In the community of Fond du Lac, Wis., where the average temperatures range from a low of nine degrees Fahrenheit in January to a high of 81 in July, it’s temperate in all seasons inside Horicon Bank’s branch.
That’s because of a cooling and heating system that draws geothermal energy from far under the ground.
Horicon Bank gets its name from Horicon Marsh, a popular birding area named a “Wetland of International Importance” by the Ramsar Convention of the United Nations. So, the bankers behind the name have worked to make the brand not just about its logo of a Canada goose and tagline calling it “the natural choice,” but to add some sustainable features.
“It just made sense to really lean into that brand,” said Fred C. Schwertfeger, president of the $1.3 billion bank.
The Horicon-based bank estimates that it has taken roughly 10 years to recoup geothermal energy investments. While the bottom line is something all banks consider, this one usually doesn’t need to worry about heating and cooling costs at three of its Wisconsin branches.
“To me, personally, it’s important,” Schwertfeger said. “I think banking is a conservative industry, and so the discourse on the subject may range, but I think it seems like the wise way to plan for the future, considering everything. And it just feels right.”
Geothermal energy might be harder to understand, given that it’s not as mainstream, perhaps, as other green technologies such as solar panels or electric vehicles. It uses heat from below the earth’s surface, according to the U.S. Department of Energy, with these reservoirs of hot water accessed through wells that are a few feet to several miles deep. It’s considered a clean, renewable power source.
The first Horicon branch to harness geothermal energy was in Fond du Lac in 2006, followed by Oshkosh in 2013. In 2015, Horicon Bank purchased another bank and with it came a branch in Fond du Lac that already was using geothermal energy.
Despite the time that has passed, “it probably hasn’t hit a tipping point where it’s thought of as [a] top-of-mind energy conservation technique,” Schwertfeger said.
For the Horicon branches, geothermal energy provides both heating and cooling with a system that looks the same as others above the surface. Among the advantages of having it are “no carbon emissions. That’s a big one,” Schwertfeger said. It’s also a bit more reliably efficient, he said.
The bank is now building a new branch in Wauwatosa — bringing its branch total to 24 — but is installing solar panels instead of digging geothermal wells because it doesn’t own the land. “We are still continuing with green, energy-efficient thinking in our new building,” Schwertfeger said.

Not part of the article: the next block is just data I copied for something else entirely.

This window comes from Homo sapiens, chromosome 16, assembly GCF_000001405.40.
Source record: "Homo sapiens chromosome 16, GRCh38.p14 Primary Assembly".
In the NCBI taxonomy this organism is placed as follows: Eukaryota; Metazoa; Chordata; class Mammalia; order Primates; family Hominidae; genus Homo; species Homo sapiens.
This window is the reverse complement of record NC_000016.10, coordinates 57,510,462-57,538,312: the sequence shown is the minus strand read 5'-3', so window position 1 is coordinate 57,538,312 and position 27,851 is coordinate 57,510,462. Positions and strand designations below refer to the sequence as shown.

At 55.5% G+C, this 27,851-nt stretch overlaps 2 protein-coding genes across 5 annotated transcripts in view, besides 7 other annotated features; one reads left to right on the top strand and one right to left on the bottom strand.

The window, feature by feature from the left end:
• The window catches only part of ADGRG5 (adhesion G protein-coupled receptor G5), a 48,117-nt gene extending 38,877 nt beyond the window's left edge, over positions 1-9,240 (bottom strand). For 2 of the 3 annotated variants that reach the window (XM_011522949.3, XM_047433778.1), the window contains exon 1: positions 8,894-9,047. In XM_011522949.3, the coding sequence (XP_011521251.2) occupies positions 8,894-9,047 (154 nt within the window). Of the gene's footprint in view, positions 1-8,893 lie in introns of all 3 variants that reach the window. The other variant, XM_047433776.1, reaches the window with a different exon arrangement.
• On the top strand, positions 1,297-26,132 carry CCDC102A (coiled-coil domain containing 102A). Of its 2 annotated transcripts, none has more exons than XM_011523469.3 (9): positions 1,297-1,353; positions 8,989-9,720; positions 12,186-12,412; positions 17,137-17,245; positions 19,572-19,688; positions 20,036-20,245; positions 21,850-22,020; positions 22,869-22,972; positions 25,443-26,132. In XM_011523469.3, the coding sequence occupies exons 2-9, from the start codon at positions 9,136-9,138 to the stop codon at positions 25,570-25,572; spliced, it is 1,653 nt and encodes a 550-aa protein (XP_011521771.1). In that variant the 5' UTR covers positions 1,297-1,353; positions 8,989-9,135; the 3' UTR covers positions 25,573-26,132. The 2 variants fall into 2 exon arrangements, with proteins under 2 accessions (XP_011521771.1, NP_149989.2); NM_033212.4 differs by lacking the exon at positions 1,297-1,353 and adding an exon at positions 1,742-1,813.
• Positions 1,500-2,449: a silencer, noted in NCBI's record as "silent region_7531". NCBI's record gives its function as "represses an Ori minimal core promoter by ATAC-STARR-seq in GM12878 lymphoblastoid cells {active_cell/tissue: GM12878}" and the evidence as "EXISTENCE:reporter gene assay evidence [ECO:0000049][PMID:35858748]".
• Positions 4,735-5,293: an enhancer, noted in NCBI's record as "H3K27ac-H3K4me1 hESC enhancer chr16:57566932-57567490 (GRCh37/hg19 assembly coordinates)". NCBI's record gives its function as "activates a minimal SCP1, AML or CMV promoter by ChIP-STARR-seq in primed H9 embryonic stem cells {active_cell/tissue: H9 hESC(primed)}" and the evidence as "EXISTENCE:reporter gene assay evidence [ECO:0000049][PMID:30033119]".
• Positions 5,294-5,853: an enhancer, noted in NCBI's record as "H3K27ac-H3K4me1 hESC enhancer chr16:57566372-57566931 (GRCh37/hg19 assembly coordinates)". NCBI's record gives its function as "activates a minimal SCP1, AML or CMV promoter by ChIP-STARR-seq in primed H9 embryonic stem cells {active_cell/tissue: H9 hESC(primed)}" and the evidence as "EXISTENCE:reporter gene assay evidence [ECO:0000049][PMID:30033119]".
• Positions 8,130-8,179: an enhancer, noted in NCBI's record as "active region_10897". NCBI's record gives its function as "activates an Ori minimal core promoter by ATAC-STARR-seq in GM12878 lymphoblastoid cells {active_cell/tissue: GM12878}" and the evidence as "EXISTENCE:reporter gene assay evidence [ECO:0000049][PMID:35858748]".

A downside to geothermal energy includes some “space complexities,” Schwertfeger said. Another negative is the high upfront cost. It’s like paying in advance for your heating and cooling for a decade, said architect John Cullen of Cullen & Associates, LLC, in Pittsburgh, Pa., which designed the buildings.
“Natural gas prices have dropped. And then also conventional furnaces have become more efficient, so it’s becoming more difficult at times to justify geothermal … but if you want to be green, that’s the way you’re going to go,” Cullen said.
Another issue can be property size. “If you have a lot of property, you can actually dig trenches down 10 feet and lay all the tubes in the bottom of a trench. Whereas if you’re on a tighter property you drill wells,” Cullen said.
The Horicon branches have a supplemental electric system in case of particularly inclement weather, though the geothermal energy covers the bank’s needs about 95 percent of the time, Cullen estimated.
Natural Resource Innovations in Mayville, Wis., does environmental consulting for Horicon Bank. That includes planning natural and native landscaping at the bank branches, such as flowering species that benefit pollinators and food species for birds and humans.
NRI President Andy Nelson said he is seeing more midwestern businesses showing interest in green energy resources, solar in particular.
“Geothermal is a very efficient energy option, but it does have some higher front-end costs, which can limit interest,” Nelson said. “For many companies, these costs could be a barrier to adoption as it can be hard to make long-term investments when business can be so challenging in the short term.”
As Federal regulators mull the addition of environmental factors to their assessments, bankers may need to consider these questions more. Michael Hsu, acting Comptroller of the Currency, has said any potential policies from the agency he oversees would apply to only the largest banks. The Federal Reserve is currently considering a policy which would also hew to the $100 billion asset cutoff, but some trade groups have expressed concern about possible spillover effects for smaller institutions.
Horicon Bank isn’t waiting for a regulatory dictum to act on climate change concerns, however, and Schwertfeger sees other benefits as well.
“Especially when just running branches is scrutinized, from an expense standpoint, we’re grateful for that investment,” he said.